(i) The intention was for SAPS to introduce sector policing in order for station commanders to take responsibility for crime in their areas. At present SAPS had 123 000 members at its disposal but it is hoped that a further 38 000 members would be recruited by the end of the year. The ideal number to implement sector policing would therefore be 161 000.

(ii) Deputy National Commissioner Pruis said that there are certain pieces of legislation that could be problematic. He pointed out that policy decisions also sometimes hamper the efforts of SAPSÂ such as sentencing provisions.
(iii) It was noted that SAPS is very positive about enforcing the provisions of the Firearms Control Act. Large volumes of illegal arms have been confiscated.

(v) Deputy National Commissioner Pruis observed that training 2500 members per annum would be insufficient. The figure should at least be at training ± 5000 members per annum.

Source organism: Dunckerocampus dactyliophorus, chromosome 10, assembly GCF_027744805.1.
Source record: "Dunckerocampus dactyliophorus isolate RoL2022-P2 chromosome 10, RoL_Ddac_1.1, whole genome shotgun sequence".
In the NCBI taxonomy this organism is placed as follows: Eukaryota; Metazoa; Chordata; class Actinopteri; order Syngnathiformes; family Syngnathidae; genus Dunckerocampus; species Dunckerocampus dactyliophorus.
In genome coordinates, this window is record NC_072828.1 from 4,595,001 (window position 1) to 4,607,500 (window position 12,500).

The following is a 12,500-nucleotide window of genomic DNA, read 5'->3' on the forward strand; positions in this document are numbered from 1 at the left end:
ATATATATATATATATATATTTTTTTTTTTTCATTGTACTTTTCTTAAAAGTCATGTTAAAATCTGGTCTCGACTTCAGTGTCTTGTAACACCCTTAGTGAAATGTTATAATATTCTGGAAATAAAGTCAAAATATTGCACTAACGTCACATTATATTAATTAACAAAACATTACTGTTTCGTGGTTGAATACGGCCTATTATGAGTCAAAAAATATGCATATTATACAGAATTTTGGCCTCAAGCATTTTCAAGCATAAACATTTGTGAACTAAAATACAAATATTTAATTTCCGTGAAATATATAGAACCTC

Mr V Ndlovu (IFP) asked what is SAPS' timeframe to reach the 161 000 figure.

The focus areas will definitely be where most crimes are being committed. Deputy National Commissioner Pruis emphasised that the idea is to normalise policing which would most probably take about 8 years.

Mr R Zondo (ANC) stated that the public perception is that criminals often are given more protection than victims are. Is this true?

The question remained unanswered.

Mr M Booi (ANC) asked how is the taking on of the additional 38 000 members going to be financed. What is the cost going to be?

Deputy National Commissioner Pruis pointed out that for every 10 000 members taken on it costs R1billion. For 38 000 members it would ± R 4 billion.

Adv P Swart (DP) asked if the additional 38 000 members are going to be kept on once crime levels have been normalised.

Deputy National Commissioner Pruis confirmed that SAPS would be keeping on the additional 38 000 members permanently.

Mr V Ndlovu said that it seems that bottlenecks occur after persons are arrested. Is there co-operation with the Departments of Justice and Correctional Services.